Thank you, Mr. President. Thank you, Mr. Shearer, for your briefing. We also thank President Mogae for his briefing and his tireless efforts to bring peace to South Sudan.
The people of South Sudan are suffering, and the promise of their hard-fought independence is slipping away. We are so concerned, in fact, about the deteriorating situation in South Sudan – and elsewhere in central and east Africa – that President Trump announced last week that he has asked me to go to Africa in October. While there, I will go to Juba as a representative of my government, but also as a representative to the Security Council.
Six months have passed since the Security Council demanded the warring parties in South Sudan to cease fighting and return to the negotiation table. Each month since, we have gathered here to lament the terrible situation in South Sudan. Each month we have urged the parties to stop fighting. We have called on them to stop obstructing the UN Mission in South Sudan. We have watched in dismay as hundreds of people each day are forced to flee their homes, and hunger has set in. Each month, we have watched the situation in South Sudan become worse, not better – and we issue still more calls to action.
We’re disappointed this Council refuses to stem the flow of arms to South Sudan or to punish those who victimize their own people. Still, we know the real responsibility and power for change lies with South Sudan’s leaders. But so far, the Government of South Sudan has not responded to the pleas of this Council to create an inclusive government and put an end to the fighting. There a great deal of work left to do.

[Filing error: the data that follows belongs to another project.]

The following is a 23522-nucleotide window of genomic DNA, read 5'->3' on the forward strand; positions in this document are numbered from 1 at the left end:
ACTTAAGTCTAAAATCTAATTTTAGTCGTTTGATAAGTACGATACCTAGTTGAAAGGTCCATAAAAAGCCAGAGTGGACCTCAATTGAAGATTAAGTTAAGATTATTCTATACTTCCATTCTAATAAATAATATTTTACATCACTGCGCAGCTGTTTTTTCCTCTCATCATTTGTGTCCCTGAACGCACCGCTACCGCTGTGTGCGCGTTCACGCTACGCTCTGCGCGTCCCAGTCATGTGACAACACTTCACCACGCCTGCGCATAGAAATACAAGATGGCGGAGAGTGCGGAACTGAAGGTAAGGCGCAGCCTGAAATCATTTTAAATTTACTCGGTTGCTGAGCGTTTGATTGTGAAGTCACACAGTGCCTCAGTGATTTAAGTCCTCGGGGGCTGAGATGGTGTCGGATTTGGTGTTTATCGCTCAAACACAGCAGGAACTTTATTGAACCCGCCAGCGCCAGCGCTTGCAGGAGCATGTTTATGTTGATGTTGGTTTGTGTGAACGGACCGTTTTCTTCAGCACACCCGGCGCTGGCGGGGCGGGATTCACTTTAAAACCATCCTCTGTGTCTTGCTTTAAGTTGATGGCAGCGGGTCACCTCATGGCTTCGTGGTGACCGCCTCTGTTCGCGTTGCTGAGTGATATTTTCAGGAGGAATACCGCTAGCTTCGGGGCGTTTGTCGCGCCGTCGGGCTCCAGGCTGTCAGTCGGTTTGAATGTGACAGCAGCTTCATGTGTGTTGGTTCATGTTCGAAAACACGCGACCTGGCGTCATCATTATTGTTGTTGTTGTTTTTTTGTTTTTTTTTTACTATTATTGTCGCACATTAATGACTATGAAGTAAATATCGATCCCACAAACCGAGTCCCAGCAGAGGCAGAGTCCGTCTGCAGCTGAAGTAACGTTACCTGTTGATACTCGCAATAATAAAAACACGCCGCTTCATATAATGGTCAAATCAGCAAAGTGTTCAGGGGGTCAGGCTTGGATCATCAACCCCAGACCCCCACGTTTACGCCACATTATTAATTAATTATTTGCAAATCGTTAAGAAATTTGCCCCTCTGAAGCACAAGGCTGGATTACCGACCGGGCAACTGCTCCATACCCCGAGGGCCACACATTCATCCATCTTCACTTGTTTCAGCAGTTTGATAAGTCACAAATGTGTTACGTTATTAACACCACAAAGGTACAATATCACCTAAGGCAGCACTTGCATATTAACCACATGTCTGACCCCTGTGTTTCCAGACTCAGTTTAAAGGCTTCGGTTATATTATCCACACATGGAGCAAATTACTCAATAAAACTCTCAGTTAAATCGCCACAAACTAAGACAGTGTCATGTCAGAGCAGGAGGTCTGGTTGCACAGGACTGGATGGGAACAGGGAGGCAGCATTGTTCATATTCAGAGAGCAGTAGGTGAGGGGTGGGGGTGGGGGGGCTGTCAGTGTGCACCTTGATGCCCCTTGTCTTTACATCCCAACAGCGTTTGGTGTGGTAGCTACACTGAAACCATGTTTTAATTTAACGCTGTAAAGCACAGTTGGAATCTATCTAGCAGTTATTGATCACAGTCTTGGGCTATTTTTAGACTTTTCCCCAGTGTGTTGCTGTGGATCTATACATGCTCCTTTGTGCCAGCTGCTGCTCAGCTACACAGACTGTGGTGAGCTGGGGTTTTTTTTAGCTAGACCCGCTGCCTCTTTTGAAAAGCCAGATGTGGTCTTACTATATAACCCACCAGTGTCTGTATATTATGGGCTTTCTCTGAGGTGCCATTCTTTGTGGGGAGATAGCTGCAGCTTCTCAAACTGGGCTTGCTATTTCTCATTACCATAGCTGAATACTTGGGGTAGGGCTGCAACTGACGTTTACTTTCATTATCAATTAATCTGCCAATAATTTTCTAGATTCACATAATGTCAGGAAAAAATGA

The violence and destruction have left two million South Sudanese displaced, two million more refugees, six million facing near famine conditions, and countless dead.
The impact on children has been especially severe. Seventeen thousand children have been abducted or recruited into armed groups. More than 15,000 children have been pulled apart from their family and other loved ones. More than 1.1 million children face acute malnutrition, and barely half of school aged children are in the classrooms. These are sobering statistics with dire implications for the safety, well-being, and future of an entire generation.
The UN Mission is in South Sudan to respond to this crisis, to help protect civilians and ease their suffering. UNMISS shelters more than 200,000 civilians at sites across the country. It tries to reach more, but its operations are continually frustrated. We call on the Government of South Sudan to welcome the assistance of the UN Mission and to cooperate with it in fulfilling its mandate for the South Sudanese people.
The United States is not waiting to act. Earlier this month, we imposed economic and financial sanctions against individuals who have obstructed the peace process, denied access to humanitarian assistance, and interfered with the peacekeeping mission.
The United States will do what it can to reduce the suffering in South Sudan, and the Security Council and regional actors must do more. But our bottom-line message to the South Sudanese leaders will be that they seize this opportunity to take the initiative. They have a way to stop this violence. The Intergovernmental Authority on Development has presented them with a way to resuscitate the peace agreement and to do so quickly. But time is running short.
This is the last chance at salvaging the peace agreement in South Sudan. The different parties to the conflict must use the next several weeks to commit themselves to this process and to conclude it.
Our hope is that South Sudan’s leaders will seize this opportunity. If not, we must resolve now – both individually and collectively – to do more to end this conflict.
As for the people of South Sudan, we look forward to delivering the message in person very soon that we have not given up on them and have not forgotten them. The people of South Sudan have a friend and an advocate in the United States of America.